Substitution Reaction: Types, Examples

A substitution reaction is any chemical process that replaces one atom, ion, or group in a molecule with another. Substitution reactions in organic chemistry are characterized as electrophilic or nucleophilic based on a variety of parameters. These elements include the reagents, reactive intermediates, and substrates.

Substitutions in organic chemistry involve the replacement of one functional group in an organic molecule with another functional group.


Nucleophilic substitution reaction

A nucleophilic substitution reaction is a type of organic reaction in which one nucleophile substitutes another. The group that takes an electron pair and is displaced from the carbon is known as the “leaving group,” and the molecule on which substitution occurs is known as the “substrate.” The departing group exits as a neutral molecule or anion.

They are a type of reaction in which one nucleophile attacks a positively charged electrophile to replace another nucleophile.

This reaction takes place by the attack of the nucleophile on the electron-deficient center of the substrate to form the product.


A nucleophile is a chemical that contributes an electron pair to the formation of a covalent bond. A nucleophile is often negatively charged or neutral, with a single pair of donatable electrons. In chemistry, a nucleophile is an atom or molecule that seeks a positive center in a chemical reaction, such as the nucleus of an atom, since the nucleophile possesses an electron pair accessible for bonding. Some examples include OR-, H2O, -OMe, or -OtBu, Cl-, and Br-. The electron-rich species is a nucleophile in general.

Types of nucleophilic substitution reactions

SN1 reaction

It is also known as an unimolecular nucleophilic substitution reaction. Unimolecular nucleophilic substitution consists of a two-step reaction mechanism. In which the formation of carbocation takes place before the nucleophile approaches the substrate. The mechanism is independent of the incoming nucleophile’s nucleophilicity but dependent on the leaving capacity of the leaving group. So, the rate of SN1 reaction depends on the concentration of substrate only.

Commonly the reaction of a tertiary or secondary alkyl halide with secondary or tertiary alcohols under strongly acidic or strongly basic conditions occurs via an SN1 reaction.

SN2 reaction

The bimolecular nucleophilic substitution reaction (SN2 reaction) is a one-step reaction that involves the transition state. The attack of a nucleophile on the substrate and the departure of the leaving group occur simultaneously in this reaction. Since both the substrate and the nucleophile are present in the transition state, the reaction is bimolecular.

Electrophilic substitution reaction

An electrophilic substitution reaction is a chemical process in which an electrophile replaces the functional group connected to a molecule. The displaced functional group is usually a hydrogen atom.

The primary distinction between nucleophilic and electrophilic substitution reactions is that the former requires the displacement of a leaving group by a nucleophile, whereas the latter involves the displacement of a functional group by an electrophile.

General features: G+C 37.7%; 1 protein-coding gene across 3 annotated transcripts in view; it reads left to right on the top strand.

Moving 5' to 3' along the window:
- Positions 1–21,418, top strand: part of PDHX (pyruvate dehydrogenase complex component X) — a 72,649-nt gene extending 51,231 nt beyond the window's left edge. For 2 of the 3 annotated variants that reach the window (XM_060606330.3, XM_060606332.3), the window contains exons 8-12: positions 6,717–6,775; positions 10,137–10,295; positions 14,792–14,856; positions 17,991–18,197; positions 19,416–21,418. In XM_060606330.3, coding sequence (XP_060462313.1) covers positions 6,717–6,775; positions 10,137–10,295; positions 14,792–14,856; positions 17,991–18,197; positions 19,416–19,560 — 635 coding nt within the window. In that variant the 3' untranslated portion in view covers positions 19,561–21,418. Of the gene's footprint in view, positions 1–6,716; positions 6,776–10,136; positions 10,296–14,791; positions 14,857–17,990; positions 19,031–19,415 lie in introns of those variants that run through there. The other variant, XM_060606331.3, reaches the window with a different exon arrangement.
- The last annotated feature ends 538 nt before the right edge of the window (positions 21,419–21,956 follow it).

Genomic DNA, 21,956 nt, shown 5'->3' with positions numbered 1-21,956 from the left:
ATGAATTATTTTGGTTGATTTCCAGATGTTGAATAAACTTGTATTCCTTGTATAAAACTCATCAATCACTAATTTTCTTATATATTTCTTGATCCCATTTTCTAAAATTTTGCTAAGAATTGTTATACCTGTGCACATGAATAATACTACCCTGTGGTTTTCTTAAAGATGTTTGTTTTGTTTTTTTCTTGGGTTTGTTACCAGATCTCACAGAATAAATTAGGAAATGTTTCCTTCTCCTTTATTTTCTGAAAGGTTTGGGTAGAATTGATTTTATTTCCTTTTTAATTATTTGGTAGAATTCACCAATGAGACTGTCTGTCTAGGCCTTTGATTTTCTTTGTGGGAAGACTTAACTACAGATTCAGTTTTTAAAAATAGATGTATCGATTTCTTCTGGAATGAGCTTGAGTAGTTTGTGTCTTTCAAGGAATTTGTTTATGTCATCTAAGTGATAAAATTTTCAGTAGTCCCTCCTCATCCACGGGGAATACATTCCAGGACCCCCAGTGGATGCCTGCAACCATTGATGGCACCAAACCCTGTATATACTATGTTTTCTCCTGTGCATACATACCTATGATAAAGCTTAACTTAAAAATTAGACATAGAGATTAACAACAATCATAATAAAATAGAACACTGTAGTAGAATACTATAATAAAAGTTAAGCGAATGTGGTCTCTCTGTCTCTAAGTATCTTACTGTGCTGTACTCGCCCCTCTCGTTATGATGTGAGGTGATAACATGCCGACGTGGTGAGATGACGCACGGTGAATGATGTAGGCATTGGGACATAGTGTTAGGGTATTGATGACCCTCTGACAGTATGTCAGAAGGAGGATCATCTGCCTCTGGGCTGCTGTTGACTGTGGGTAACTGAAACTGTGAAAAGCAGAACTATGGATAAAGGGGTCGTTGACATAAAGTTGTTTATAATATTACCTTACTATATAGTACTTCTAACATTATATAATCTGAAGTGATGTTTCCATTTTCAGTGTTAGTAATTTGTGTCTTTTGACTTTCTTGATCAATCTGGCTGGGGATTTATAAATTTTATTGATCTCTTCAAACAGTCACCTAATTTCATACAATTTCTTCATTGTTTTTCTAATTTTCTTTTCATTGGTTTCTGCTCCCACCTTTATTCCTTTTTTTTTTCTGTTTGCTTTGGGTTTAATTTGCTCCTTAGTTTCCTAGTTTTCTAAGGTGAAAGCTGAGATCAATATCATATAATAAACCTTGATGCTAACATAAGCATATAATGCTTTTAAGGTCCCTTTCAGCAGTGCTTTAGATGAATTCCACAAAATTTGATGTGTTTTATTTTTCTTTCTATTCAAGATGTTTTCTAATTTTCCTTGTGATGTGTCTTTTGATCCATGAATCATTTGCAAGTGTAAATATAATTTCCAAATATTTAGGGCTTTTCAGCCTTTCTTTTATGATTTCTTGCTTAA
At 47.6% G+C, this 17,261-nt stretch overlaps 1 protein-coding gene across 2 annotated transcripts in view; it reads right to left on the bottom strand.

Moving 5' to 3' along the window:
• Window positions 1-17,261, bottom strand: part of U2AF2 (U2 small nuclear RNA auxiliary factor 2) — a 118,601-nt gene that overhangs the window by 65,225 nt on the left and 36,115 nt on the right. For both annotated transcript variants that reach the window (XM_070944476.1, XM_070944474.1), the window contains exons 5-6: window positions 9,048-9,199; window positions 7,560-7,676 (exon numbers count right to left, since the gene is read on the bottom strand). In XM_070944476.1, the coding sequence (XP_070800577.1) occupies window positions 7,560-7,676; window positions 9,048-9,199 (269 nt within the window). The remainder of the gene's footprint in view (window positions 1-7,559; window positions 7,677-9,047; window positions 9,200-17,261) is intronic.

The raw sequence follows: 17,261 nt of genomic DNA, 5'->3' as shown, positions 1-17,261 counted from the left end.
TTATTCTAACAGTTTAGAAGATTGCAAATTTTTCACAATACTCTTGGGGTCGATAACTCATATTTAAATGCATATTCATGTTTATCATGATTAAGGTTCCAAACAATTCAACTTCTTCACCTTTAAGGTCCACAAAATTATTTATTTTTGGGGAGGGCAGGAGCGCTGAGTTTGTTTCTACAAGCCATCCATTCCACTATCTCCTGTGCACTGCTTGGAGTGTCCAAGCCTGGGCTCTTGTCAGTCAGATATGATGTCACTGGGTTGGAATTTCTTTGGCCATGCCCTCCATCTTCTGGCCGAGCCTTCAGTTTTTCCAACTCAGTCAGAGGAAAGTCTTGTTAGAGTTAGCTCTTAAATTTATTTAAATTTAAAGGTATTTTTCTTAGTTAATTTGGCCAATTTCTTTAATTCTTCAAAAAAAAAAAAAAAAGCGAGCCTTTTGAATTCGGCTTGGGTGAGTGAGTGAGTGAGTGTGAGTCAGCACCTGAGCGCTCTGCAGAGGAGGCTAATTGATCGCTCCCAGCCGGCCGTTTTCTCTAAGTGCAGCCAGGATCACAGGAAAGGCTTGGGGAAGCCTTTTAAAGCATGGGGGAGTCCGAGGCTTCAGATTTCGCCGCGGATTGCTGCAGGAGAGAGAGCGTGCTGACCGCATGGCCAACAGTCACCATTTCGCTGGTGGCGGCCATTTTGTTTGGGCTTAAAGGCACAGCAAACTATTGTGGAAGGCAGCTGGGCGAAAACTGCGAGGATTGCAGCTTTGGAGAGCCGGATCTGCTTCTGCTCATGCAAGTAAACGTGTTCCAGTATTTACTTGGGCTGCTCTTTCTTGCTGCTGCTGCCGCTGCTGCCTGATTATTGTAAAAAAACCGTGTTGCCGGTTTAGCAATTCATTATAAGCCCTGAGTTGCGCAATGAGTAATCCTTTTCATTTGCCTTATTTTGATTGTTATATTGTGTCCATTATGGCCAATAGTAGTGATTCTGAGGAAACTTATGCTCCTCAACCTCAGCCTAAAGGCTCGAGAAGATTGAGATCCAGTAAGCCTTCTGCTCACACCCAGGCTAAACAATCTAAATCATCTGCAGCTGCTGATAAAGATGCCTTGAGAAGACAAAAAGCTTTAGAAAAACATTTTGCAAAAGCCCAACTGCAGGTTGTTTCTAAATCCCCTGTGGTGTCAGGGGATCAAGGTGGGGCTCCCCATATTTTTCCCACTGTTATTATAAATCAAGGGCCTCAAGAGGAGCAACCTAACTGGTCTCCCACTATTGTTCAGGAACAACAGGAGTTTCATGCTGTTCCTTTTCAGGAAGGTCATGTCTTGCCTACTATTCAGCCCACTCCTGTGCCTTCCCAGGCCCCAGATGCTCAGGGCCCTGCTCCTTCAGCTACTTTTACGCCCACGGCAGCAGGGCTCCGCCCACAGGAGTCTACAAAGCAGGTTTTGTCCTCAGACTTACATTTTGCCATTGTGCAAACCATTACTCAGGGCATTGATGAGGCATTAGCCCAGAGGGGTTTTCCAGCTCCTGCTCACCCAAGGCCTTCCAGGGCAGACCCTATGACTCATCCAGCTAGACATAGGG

Electrophiles are electron-deficient chemical species that can accept an electron pair from an electron-rich species. Some example includes, H+, SO3H+, NO+, NO2+, X+, R+, C6H5N2+.

Types of electrophilic substitution reaction

There are two types of electrophilic substitution reaction processes. They are:

  1. Electrophilic aliphatic substitution reaction
  2. Electrophilic Aromatic substitution reaction

Electrophilic aliphatic substitution reaction

‘Electrophilic aliphatic substitution reactions’ occur when an electrophile displaces a functional group in an aliphatic molecule. In these reactions, the electrophile attacks the aliphatic molecule, resulting in a 180° inversion. The electrophilic substitution in aliphatic compounds is identical to the nucleophilic substitution in aliphatic compounds, except that an electrophile replaces a functional group rather than a nucleophile. The two basic electrophilic substitutions are SE2 (substitution electrophilic bimolecular) and SEi (substitution electrophilic internal) processes.

Electrophilic aromatic substitution reaction

An aromatic compound undergoes an electrophilic substitution reaction when the aromatic ring is substituted or displaced by an electrophile. In such reactions, the aromaticity of molecules is retained. Examples of electrophilic aromatic substitution reactions include sulfonation, Friedel-Crafts reactions, and nitration in aromatic compounds.


  • March, J. (1992). Advanced organic chemistry: Reactions, mechanisms, and structure. New York: John Wiley & Sons.
  • Peter sykees, A Guide Book to Mechanism in Organic Chemistry, (6th edition) Pearson.

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Kabita Sharma

Kabita Sharma, a Central Department of Chemistry graduate, is a young enthusiast interested in exploring nature's intricate chemistry. Her focus areas include organic chemistry, drug design, chemical biology, computational chemistry, and natural products. Her goal is to improve the comprehension of chemistry among a diverse audience through writing.

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